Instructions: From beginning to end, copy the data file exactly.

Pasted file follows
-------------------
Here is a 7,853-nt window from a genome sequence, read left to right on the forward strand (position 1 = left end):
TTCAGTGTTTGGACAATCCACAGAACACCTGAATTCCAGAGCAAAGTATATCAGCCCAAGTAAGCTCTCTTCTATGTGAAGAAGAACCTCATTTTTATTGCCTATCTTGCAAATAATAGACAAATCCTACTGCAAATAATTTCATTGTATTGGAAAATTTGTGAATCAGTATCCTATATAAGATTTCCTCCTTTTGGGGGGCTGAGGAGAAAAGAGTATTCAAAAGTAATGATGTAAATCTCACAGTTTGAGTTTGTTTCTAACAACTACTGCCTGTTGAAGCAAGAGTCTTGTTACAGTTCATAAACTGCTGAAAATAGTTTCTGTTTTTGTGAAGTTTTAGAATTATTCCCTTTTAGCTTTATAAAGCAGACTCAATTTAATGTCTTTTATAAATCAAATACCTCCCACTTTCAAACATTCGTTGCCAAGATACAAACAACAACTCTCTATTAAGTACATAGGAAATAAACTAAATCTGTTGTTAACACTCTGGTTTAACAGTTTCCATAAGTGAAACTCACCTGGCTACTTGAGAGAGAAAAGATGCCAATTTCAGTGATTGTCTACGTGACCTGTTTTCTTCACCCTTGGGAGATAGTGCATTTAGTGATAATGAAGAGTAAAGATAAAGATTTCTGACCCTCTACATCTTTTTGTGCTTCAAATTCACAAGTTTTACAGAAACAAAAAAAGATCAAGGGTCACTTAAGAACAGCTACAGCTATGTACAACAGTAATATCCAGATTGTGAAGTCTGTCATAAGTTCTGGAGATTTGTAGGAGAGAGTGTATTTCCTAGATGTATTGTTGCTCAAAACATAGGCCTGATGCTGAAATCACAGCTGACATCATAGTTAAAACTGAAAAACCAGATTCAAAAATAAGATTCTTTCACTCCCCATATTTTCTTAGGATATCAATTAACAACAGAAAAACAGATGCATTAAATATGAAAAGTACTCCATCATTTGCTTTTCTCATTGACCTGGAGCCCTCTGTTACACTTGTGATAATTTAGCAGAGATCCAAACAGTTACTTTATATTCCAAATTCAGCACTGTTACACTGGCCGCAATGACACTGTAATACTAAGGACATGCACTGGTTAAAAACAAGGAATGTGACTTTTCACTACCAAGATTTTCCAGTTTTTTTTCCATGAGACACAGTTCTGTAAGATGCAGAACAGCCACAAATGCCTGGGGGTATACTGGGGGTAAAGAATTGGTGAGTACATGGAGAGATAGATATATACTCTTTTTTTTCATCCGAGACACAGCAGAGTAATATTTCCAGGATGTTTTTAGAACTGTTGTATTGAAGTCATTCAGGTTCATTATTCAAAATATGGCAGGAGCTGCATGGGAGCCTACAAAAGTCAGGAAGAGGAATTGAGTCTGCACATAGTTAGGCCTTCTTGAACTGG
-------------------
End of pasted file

Here is a 7,853-nt window from a genome sequence, read left to right on the forward strand (position 1 = left end):
TTCAGTGTTTGGACAATCCACAGAACACCTGAATTCCAGAGCAAAGTATATCAGCCCAAGTAAGCTCTCTTCTATGTGAAGAAGAACCTCATTTTTATTGCCTATCTTGCAAATAATAGACAAATCCTACTGCAAATAATTTCATTGTATTGGAAAATTTGTGAATCAGTATCCTATATAAGATTTCCTCCTTTTGGGGGGCTGAGGAGAAAAGAGTATTCAAAAGTAATGATGTAAATCTCACAGTTTGAGTTTGTTTCTAACAACTACTGCCTGTTGAAGCAAGAGTCTTGTTACAGTTCATAAACTGCTGAAAATAGTTTCTGTTTTTGTGAAGTTTTAGAATTATTCCCTTTTAGCTTTATAAAGCAGACTCAATTTAATGTCTTTTATAAATCAAATACCTCCCACTTTCAAACATTCGTTGCCAAGATACAAACAACAACTCTCTATTAAGTACATAGGAAATAAACTAAATCTGTTGTTAACACTCTGGTTTAACAGTTTCCATAAGTGAAACTCACCTGGCTACTTGAGAGAGAAAAGATGCCAATTTCAGTGATTGTCTACGTGACCTGTTTTCTTCACCCTTGGGAGATAGTGCATTTAGTGATAATGAAGAGTAAAGATAAAGATTTCTGACCCTCTACATCTTTTTGTGCTTCAAATTCACAAGTTTTACAGAAACAAAAAAAGATCAAGGGTCACTTAAGAACAGCTACAGCTATGTACAACAGTAATATCCAGATTGTGAAGTCTGTCATAAGTTCTGGAGATTTGTAGGAGAGAGTGTATTTCCTAGATGTATTGTTGCTCAAAACATAGGCCTGATGCTGAAATCACAGCTGACATCATAGTTAAAACTGAAAAACCAGATTCAAAAATAAGATTCTTTCACTCCCCATATTTTCTTAGGATATCAATTAACAACAGAAAAACAGATGCATTAAATATGAAAAGTACTCCATCATTTGCTTTTCTCATTGACCTGGAGCCCTCTGTTACACTTGTGATAATTTAGCAGAGATCCAAACAGTTACTTTATATTCCAAATTCAGCACTGTTACACTGGCCGCAATGACACTGTAATACTAAGGACATGCACTGGTTAAAAACAAGGAATGTGACTTTTCACTACCAAGATTTTCCAGTTTTTTTTCCATGAGACACAGTTCTGTAAGATGCAGAACAGCCACAAATGCCTGGGGGTATACTGGGGGTAAAGAATTGGTGAGTACATGGAGAGATAGATATATACTCTTTTTTTTCATCCGAGACACAGCAGAGTAATATTTCCAGGATGTTTTTAGAACTGTTGTATTGAAGTCATTCAGGTTCATTATTCAAAATATGGCAGGAGCTGCATGGGAGCCTACAAAAGTCAGGAAGAGGAATTGAGTCTGCACATAGTTAGGCCTTCTTGAACTGG